Flash Fiction Challenge: Another Ten Words

Last week’s challenge: Subgenre Frankenstein.

I’m going to give you ten words. Your job is to work all ten of these words into a flash fiction story, ~1000 words in length. That’s it. End of mandate.

The story’s due in a week: Friday, August 30th, noon EST.

Post at your online space.

Link back here.

The ten random words are as follows:











141 responses to “Flash Fiction Challenge: Another Ten Words”

  1. “The atomic willow was as disfigured as the clay balloon that floated in the canyon, a funeral of brimstone captivated by deceit.”

    I’m sorry, I couldn’t resist, even if the sentence doesn’t make sense. Now I feel challenged to make some sort of (abstract, psychedelic) painting that gives actual meaning to this sentence… To the sketchbook!

    • I have to admit, I wanted to know more. The crone was so delightfully creepy and odd. I definitely was curious about being able to pull out a soul. Is there a separate place for good souls? Are they a different, brighter color and texture? Definitely had me curious!

    • Well, that IS cheery. ๐Ÿ™‚

      Good stuff. The actual running went on a little too long for my taste — I would have preferred to see an unexpected twist, or a try/fail cycle before the last one, something to break it up. But all in all it was a worthy intro to Mr. Wendig’s challenges :). Well done!

  2. My first entry at this site. I do hope I have not misunderstood any of the words since English is only my second language but I really loved the idea of writing a story based only on a few words. Enjoy!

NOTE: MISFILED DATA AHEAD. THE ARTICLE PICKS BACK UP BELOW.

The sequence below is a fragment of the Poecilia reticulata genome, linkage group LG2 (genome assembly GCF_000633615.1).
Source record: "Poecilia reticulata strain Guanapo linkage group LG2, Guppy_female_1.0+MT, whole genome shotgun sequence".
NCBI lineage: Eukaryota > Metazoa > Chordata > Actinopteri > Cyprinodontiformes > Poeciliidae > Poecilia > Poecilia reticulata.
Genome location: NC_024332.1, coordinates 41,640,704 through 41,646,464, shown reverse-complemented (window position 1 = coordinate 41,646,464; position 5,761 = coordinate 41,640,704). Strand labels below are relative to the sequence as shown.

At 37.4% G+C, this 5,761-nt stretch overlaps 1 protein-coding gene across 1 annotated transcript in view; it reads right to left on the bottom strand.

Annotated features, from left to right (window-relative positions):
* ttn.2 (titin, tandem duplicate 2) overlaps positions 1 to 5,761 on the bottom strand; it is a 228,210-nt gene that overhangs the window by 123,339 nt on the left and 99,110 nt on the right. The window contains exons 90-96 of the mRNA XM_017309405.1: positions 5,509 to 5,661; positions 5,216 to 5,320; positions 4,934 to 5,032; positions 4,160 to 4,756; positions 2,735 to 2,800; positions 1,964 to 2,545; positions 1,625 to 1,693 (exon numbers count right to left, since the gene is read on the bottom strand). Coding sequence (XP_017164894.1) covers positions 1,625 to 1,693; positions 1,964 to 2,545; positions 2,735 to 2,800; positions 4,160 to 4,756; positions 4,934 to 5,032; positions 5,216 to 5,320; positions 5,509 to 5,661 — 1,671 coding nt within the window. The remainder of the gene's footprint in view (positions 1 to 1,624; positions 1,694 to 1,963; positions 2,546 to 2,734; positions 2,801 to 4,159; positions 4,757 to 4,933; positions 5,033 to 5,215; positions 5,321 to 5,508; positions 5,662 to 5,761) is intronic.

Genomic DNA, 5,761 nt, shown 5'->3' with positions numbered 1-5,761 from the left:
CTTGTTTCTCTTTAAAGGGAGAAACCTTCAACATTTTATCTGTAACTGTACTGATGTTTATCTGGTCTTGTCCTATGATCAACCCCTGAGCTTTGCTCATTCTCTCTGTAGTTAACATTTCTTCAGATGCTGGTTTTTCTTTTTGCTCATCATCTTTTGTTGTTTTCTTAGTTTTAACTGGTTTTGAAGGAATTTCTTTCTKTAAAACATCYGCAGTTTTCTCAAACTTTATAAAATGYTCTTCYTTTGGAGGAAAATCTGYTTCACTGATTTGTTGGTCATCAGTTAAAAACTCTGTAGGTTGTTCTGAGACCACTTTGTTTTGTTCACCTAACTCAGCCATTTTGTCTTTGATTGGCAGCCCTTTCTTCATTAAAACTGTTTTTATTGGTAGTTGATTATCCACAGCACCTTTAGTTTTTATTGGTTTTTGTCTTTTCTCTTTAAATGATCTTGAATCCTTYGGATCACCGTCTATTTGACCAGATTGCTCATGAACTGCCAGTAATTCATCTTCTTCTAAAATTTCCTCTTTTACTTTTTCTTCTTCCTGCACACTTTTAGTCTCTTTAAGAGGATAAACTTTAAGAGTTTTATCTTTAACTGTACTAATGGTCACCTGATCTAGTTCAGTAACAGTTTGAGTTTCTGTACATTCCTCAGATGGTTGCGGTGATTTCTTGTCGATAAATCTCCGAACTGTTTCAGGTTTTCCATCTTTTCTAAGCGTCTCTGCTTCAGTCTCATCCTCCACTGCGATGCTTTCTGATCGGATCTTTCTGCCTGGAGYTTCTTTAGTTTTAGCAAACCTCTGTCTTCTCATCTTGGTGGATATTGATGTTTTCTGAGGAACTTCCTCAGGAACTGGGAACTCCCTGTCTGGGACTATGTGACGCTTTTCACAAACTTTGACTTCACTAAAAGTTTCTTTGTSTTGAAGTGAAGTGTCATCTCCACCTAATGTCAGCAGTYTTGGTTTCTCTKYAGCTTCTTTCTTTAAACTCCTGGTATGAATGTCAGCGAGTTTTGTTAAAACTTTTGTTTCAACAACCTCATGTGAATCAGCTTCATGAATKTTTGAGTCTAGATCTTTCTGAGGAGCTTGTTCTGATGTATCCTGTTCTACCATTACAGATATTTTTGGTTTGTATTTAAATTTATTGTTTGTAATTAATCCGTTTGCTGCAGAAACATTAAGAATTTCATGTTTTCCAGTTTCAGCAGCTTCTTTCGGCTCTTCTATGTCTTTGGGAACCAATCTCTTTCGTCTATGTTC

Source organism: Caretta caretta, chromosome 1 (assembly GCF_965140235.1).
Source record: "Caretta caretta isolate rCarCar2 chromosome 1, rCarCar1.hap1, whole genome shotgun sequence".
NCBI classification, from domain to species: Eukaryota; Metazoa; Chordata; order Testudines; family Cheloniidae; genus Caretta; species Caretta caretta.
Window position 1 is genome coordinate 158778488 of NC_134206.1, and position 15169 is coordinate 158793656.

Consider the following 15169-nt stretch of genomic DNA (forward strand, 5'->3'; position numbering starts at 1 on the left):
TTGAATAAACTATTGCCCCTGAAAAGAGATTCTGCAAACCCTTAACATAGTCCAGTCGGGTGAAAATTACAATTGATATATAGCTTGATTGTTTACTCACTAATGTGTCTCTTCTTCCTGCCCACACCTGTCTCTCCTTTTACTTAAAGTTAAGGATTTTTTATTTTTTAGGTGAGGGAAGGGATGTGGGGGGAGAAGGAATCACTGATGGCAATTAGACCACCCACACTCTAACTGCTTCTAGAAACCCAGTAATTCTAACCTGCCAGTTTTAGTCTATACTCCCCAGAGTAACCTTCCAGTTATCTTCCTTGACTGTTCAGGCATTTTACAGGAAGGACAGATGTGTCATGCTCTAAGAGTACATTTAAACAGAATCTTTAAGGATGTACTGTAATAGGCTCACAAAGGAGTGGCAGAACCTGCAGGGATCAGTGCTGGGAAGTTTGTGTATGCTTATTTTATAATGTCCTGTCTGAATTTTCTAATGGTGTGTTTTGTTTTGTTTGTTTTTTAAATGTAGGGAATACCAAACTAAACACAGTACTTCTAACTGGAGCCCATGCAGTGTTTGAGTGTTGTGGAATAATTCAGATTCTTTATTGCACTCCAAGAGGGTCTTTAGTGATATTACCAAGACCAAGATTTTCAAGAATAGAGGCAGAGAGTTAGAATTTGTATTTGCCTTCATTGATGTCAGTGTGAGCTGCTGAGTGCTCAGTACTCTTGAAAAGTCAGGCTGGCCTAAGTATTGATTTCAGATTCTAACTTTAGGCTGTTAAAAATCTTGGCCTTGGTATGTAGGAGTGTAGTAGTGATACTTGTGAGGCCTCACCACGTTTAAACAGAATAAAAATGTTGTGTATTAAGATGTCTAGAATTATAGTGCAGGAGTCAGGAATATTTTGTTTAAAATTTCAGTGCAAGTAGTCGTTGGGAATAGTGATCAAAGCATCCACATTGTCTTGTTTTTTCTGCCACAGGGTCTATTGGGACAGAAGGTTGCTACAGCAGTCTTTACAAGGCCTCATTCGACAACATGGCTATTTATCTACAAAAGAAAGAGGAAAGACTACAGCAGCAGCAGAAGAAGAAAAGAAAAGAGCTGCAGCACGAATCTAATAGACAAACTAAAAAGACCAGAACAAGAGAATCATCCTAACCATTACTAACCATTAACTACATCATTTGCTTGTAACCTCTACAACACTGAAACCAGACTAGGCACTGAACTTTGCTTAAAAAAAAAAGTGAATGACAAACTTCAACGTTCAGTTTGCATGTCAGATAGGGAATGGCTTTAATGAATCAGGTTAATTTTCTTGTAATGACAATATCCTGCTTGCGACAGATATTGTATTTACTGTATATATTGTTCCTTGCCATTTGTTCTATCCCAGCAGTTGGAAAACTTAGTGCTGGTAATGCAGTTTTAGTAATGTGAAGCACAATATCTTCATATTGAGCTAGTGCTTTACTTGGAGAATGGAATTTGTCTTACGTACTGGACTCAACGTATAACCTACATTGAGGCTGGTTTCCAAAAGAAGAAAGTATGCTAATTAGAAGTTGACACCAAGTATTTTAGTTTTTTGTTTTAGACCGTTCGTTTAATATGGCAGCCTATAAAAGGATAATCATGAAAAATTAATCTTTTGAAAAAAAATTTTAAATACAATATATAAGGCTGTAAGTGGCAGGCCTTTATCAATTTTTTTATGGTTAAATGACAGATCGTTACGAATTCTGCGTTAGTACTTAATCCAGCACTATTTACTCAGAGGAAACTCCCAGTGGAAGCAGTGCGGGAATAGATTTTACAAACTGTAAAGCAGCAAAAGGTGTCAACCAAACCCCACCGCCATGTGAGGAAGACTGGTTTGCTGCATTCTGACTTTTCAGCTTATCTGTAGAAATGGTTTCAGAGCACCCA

” The first time I ever saw her she held a blue balloon in her hand. Her brown hair was tied up in a neat hairdo that looked far too sophisticated for such a young child. In the background of the old picture you could see the Grand Canyon reaching far above her parentโ€™s heads. She was such a pretty child, even with all the clay on her brimstone colored dress โ€“ no doubt the results from making mud cakes at every stop on the way up to the top of the mountain. My grandmother had on several occasions told me about her childhood, the games she had played with her parents (being the only child) and their trips together.

    She had lost her grandfather at a young age, as he had been captivated on the charges of stealing money from a business associate. He died in prison and his funeral was hushed down by the family who didnโ€™t want anyone from the outside to see his disfigured body. They had told their neigh burghs that he had died from a stroke. A deceit indeed, but a necessary one for the times they were living in.